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When and How to Report Paid Links to Google

If you suspect that one of your online competitors has purchased links and is ranking higher in search engine results because of it, then you can report them to Google for investigation. First, however, you need to make sure that the competitor really is abusing the system.

Reporting paid links is different than reporting spam. It isn’t as clear-cut a decision, for one thing. Some people in the Internet marketing industry say you should not report paid links at all — they feel that buying and selling links are a natural part of Internet commerce, and there shouldn’t be anything unethical about paid links. Others argue that because it violates search engine guidelines and manipulates the ranking algorithms, paid links are wrong.

The different search engines view paid links differently, too. Although none of the major search engines want Webmasters to buy links for the purpose of increasing their rankings, only Google has been adamant about it, even providing a form for reporting paid links. In interviews, reps for Yahoo! and Microsoft Live Search have explained that they’re much more interested in how valuable a link is to users than whether it was paid or unpaid. They don’t encourage paid links, but they call them a “gray area” and don’t share Google’s hard-line policy against them.

Keep in mind that your links could be reported to Google, as well. That’s not a deciding factor if you don’t have paid links, but if you have any questionable ones, it might make you think twice about reporting someone else. You can see whether anyone’s reported your Web site to Google through your Webmaster Tools account. Google courteously notifies you about any violations that have been reported or found on your site. In fact, if you don’t already have a Webmaster Tools account, as soon as you do sign up, you see any previous reports or violations, as well.

Before you decide to report a link that you believe is paid, first confirm that the link is set up to pass link equity. In other words, you want to see whether the site is really trying to get away with something. Otherwise, you could be reporting someone who’s not breaking the rules.

You can look at the Web page’s source code by choosing Source or Page Source from your browser’s View menu. Find the hyperlink (an A tag) for the paid link and see if it includes a rel="nofollow" attribute. If it does, everything’s above-board — the Web site is not trying to pass link equity through that link.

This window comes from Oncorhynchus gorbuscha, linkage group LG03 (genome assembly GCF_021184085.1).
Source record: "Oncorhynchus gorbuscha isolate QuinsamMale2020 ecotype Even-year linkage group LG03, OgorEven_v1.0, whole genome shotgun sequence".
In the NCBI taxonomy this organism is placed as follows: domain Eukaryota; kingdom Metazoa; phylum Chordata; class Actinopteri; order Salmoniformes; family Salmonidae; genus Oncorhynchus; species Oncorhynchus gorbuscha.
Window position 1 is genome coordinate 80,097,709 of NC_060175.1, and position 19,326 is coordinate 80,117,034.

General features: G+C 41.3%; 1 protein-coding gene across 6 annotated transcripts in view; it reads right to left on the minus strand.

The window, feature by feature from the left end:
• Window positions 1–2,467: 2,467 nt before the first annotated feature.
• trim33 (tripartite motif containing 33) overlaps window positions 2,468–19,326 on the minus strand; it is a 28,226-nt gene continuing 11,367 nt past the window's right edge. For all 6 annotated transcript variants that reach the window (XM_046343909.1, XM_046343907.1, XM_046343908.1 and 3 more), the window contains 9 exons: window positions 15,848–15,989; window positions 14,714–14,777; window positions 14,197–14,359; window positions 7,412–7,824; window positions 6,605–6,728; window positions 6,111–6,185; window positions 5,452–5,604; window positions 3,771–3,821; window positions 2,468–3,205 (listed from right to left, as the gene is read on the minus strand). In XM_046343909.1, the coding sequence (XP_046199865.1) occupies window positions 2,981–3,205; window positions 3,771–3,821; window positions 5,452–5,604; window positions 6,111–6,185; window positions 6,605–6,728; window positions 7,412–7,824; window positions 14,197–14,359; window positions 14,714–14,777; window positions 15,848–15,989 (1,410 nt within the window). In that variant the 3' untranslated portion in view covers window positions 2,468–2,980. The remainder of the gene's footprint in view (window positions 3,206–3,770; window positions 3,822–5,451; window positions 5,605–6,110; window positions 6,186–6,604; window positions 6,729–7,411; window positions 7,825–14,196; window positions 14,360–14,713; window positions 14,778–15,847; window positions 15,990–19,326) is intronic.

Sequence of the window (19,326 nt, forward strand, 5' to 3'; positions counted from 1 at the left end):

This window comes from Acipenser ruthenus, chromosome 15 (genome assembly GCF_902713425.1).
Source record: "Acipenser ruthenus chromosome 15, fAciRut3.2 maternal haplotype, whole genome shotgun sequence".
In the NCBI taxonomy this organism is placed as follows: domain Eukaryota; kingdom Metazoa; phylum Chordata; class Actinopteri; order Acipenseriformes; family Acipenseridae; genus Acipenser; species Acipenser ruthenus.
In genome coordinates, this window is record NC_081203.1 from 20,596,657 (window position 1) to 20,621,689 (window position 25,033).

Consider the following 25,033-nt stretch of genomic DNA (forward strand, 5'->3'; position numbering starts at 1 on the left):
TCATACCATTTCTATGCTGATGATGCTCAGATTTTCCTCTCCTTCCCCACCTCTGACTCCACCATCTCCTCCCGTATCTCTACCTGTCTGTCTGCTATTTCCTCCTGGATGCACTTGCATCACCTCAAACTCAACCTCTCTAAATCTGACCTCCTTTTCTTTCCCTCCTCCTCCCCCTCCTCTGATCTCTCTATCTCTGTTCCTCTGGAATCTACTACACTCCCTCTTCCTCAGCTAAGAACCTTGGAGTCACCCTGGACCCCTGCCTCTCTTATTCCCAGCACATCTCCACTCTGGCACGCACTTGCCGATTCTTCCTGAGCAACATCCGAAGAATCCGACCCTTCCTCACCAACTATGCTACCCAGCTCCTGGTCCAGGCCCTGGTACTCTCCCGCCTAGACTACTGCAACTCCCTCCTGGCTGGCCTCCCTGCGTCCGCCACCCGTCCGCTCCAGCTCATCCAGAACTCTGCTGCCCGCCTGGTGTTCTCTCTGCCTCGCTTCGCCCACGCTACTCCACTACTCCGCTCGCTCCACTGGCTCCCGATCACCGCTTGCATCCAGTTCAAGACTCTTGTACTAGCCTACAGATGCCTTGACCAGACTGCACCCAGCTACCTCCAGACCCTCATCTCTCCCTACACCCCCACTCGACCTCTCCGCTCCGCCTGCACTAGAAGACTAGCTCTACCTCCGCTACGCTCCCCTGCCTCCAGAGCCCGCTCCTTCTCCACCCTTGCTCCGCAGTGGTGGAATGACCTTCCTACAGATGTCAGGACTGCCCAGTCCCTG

To see nofollow links more easily, you can install a free plug-in for the Mozilla Firefox browser called Search Status (currently in version 1.27). (The Firefox browser itself is available free.) As you look at any Web page, links with a nofollow attribute automatically show up highlighted in pink. This is only one of many useful SEO features that this plug-in offers, by the way. Here’s how you can get and use Search Status:

  1. In Mozilla Firefox, go to Quirk.biz’s SearchStatus page.

  2. Click the big Download SearchStatus button, and then scroll down a bit and click the Firefox icon.

    Complete the installation procedure. After it’s installed, you see some new icons in the lower-right corner of your browser window.

  3. Right-click on the Quirk icon to open the context menu for options and select Highlight Nofollow Links.

If the suspicious link doesn’t have a nofollow attribute, it may be reportable as a paid link. However, the Web site might be blocking a search engine spider from following the link in a couple of other ways, and thereby complying with Google’s guidelines:

  • Robots text file exclusion. Look at the Web site’s robots text (.txt) file and see if that page or the page’s directory (the folder where the file is saved) has been blocked to search engine spiders. If it has, it's in compliance with Google guidelines.

  • Meta robots exclusion. Another way the site might have blocked search engines is with a noindex or nofollow Meta robots tag on the specific page. This tag is not needed if they’ve excluded the page in their robots text file. But if it’s used, you see it near the top of the page beginning with this code:

<META NAME="ROBOTS" CONTENT=

After you’ve satisfied yourself that the paid link is indeed shady (in other words, that it’s trying to pass link equity), you can report it to Google, if you choose.

Google provides a simple form to report paid links.
Google provides a simple form to report paid links.

To report paid links to Google, go to the Paid Links page. Be sure to sign in to your Google account. Then complete the form and click Submit. You can see Google’s form in the above figure.

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